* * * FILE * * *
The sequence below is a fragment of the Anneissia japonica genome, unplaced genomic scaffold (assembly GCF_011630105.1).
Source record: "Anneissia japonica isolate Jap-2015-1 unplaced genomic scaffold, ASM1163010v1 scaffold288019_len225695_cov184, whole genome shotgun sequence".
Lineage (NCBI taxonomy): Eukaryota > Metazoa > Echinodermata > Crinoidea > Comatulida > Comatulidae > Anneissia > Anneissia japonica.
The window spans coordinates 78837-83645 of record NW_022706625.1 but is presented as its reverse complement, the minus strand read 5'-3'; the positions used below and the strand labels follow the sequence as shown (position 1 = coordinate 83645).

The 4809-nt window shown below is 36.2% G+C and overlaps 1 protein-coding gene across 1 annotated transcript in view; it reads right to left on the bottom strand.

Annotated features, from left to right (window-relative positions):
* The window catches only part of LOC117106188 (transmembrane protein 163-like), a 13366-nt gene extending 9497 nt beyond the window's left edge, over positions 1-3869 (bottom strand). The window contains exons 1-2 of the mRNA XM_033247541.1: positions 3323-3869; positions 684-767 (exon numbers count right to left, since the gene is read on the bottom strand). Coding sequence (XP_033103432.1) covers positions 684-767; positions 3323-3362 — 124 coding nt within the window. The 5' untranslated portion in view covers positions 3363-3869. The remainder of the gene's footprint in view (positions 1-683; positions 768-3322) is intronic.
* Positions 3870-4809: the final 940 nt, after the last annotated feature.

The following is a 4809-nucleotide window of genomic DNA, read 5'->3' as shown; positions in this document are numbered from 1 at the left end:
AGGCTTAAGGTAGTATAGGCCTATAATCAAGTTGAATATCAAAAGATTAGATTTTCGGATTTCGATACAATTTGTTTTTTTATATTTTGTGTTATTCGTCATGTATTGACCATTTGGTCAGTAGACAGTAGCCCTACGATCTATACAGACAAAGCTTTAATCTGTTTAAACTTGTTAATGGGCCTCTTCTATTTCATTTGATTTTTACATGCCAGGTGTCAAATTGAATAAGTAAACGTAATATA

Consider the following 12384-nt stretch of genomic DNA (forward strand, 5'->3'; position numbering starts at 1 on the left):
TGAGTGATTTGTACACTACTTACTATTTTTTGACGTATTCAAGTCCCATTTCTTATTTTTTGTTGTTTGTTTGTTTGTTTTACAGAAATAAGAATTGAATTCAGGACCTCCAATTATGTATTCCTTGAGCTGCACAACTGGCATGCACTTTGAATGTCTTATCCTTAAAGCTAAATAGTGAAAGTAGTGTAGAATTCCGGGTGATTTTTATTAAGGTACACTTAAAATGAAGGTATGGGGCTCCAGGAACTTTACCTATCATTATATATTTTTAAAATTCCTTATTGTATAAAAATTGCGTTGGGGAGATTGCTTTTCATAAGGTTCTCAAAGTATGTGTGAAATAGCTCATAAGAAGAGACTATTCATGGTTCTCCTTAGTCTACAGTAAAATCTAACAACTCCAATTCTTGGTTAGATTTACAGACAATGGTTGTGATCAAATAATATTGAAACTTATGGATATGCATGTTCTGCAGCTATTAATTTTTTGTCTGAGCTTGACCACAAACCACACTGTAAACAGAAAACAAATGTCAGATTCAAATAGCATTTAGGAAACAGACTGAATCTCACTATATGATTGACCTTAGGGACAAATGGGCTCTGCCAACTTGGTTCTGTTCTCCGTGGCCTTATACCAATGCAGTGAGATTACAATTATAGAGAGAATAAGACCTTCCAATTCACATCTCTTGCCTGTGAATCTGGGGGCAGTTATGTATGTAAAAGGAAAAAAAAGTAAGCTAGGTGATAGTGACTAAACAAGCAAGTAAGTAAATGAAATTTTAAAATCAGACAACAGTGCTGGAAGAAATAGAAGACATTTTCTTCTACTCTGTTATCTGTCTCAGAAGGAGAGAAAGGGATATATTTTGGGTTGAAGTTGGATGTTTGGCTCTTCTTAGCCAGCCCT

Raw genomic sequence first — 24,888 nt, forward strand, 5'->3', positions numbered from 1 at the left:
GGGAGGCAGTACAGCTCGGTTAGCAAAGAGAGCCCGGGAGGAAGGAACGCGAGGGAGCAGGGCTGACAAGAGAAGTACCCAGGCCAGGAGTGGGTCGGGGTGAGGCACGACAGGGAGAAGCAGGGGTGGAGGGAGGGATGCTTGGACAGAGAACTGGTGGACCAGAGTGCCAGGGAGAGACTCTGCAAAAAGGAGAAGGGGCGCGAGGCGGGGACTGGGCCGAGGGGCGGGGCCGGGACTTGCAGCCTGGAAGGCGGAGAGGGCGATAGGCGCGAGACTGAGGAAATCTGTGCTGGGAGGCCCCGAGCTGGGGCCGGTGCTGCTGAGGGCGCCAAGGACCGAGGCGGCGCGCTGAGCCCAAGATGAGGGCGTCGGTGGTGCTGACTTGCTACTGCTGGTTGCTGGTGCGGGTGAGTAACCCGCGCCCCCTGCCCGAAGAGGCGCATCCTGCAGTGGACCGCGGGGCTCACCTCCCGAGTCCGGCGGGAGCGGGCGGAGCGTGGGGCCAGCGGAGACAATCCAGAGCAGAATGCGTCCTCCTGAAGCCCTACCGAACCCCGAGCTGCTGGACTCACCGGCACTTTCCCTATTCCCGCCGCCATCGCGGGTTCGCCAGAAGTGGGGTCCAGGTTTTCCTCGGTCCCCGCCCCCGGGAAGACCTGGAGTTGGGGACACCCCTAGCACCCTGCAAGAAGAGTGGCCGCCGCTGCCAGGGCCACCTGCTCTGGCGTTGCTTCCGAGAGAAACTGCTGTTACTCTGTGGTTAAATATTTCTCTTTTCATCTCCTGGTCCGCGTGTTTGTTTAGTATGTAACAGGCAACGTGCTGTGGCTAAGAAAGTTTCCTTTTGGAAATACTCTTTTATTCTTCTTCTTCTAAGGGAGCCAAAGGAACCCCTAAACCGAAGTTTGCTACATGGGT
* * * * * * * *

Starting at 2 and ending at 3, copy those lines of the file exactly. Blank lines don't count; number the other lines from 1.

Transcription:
Source record: "Anneissia japonica isolate Jap-2015-1 unplaced genomic scaffold, ASM1163010v1 scaffold288019_len225695_cov184, whole genome shotgun sequence".
Lineage (NCBI taxonomy): Eukaryota > Metazoa > Echinodermata > Crinoidea > Comatulida > Comatulidae > Anneissia > Anneissia japonica.